First there was Siri, now there's Iris. While Siri can find a burger joint or hotel for iPhone users, Iris can help anyone with a smart phone, computer or tablet monitor their home from afar. Iris, a cloud-based home management system launched by Lowe's, can alert you when your child arrives home from school or enable you to remotely control your thermostat, lights and other home electronics.
Positioned by Lowe's as a low-cost alternative to other smart home systems, Iris will be available at 500 stores by the end of August in three different starter kits. Iris Safe & Secure, $179, uses motion and contact sensors to monitor home security. Iris Comfort & Control, also $179, uses a smart thermostat and smart plugs to allow homeowners to remotely control their home heating and cooling systems. The Iris Smart Kit, $299, combines both and can also accommodate other add-ons sold at Lowe's, natch.
As explained by Lowe's, the Iris Hub, which is connected to a home's broadband router, captures signals put out by smart devices. It's also compatible with WiFi devices. The hub relays the signals to the cloud from which they can be accessed and controlled via a smart phone or web-connected tablet or computer. While the basic service is free, for $9.99 a month Lowe's will provide more functionality including enhanced security monitoring, streaming video of your home and more energy-saving modes.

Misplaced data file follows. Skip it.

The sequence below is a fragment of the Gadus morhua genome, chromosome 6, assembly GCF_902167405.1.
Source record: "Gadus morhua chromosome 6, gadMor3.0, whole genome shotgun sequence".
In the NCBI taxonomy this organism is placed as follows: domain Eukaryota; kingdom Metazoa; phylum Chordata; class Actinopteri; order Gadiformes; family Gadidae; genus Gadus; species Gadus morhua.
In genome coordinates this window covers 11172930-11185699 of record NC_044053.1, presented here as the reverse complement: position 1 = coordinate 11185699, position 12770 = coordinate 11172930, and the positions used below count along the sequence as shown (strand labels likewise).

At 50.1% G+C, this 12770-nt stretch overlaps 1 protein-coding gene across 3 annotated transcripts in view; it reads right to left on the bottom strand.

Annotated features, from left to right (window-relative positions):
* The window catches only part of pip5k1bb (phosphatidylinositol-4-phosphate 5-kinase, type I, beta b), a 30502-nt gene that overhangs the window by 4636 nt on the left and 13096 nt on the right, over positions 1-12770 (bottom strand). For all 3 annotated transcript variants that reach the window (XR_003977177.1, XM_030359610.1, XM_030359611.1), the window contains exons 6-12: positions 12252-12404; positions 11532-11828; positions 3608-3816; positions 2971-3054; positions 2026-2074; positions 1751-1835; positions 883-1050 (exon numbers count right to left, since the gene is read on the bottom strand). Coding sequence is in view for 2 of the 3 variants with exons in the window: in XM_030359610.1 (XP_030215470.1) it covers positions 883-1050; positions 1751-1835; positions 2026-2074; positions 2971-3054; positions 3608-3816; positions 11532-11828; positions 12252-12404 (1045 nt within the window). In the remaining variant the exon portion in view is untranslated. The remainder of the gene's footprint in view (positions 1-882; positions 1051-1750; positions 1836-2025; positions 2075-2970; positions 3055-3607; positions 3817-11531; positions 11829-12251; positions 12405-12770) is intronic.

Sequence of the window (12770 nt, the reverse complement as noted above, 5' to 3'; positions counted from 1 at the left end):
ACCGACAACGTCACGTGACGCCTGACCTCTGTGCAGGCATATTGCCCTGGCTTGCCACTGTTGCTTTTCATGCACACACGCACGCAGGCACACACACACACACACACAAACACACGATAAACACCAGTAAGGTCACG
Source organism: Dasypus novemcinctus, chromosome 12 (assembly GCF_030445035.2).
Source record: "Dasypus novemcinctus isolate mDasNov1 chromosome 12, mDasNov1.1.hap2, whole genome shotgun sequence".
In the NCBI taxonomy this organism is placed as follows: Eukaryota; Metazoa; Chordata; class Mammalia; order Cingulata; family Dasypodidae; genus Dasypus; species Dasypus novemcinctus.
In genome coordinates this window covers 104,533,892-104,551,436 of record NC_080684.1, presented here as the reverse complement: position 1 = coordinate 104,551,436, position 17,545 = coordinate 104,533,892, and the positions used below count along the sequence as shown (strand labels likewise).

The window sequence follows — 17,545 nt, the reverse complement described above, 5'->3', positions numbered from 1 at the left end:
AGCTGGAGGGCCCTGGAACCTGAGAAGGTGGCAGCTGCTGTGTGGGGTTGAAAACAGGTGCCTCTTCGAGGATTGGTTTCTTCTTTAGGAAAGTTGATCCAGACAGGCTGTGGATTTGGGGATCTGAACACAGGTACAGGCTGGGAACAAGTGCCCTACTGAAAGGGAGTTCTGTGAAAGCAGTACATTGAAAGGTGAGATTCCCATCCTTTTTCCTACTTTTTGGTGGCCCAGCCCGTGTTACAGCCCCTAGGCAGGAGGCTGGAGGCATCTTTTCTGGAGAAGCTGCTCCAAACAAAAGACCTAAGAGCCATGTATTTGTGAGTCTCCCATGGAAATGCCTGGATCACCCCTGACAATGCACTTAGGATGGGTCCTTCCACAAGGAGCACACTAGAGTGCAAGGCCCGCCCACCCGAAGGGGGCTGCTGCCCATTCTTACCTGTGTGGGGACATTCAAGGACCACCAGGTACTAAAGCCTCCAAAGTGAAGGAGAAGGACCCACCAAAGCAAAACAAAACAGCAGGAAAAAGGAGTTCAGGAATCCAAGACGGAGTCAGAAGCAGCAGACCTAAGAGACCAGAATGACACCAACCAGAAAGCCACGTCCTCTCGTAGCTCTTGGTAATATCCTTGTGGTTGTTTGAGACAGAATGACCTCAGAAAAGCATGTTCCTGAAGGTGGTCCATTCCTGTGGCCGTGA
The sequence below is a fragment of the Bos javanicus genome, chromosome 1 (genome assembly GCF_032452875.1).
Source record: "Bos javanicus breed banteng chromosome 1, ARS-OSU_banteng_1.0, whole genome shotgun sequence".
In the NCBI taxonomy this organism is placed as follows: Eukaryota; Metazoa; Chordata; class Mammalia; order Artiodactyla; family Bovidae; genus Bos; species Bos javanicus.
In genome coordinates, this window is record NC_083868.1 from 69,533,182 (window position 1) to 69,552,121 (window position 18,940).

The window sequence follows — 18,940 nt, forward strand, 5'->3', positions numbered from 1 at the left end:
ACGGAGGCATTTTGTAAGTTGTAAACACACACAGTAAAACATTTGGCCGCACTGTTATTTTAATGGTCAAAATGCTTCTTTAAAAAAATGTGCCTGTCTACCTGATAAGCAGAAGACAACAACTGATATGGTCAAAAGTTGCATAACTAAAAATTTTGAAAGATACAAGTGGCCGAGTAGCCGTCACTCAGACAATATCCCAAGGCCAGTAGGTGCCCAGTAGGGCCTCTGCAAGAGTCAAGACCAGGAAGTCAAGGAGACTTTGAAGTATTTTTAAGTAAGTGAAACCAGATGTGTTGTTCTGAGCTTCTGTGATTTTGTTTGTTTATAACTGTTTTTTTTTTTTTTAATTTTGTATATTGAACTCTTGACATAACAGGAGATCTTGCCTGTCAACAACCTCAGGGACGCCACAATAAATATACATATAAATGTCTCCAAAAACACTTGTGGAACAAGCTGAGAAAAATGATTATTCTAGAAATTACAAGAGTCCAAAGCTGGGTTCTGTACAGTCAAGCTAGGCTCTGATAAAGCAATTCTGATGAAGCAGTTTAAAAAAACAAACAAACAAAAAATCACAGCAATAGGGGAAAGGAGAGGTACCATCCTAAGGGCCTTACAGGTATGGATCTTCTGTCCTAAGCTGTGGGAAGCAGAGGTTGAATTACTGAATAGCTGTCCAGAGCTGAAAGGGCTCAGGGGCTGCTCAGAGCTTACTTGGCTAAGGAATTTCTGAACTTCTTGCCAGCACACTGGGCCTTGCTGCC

Lowe's claims that Iris is easy to install, but if all you're looking for is a way to control your energy use, you might want to consider a programmable thermostat instead. Consumer Reports just tested 30 thermostats and can recommend 10 of them. At $70, the Lux TX9600TS is a CR Best Buy. Similar models from Lux are sold at Lowe's and Ace hardware. Other top picks range in price from an $80 Honeywell to models from Ecobee and Aprilaire that both sell for $300.
—Mary H.J. Farrell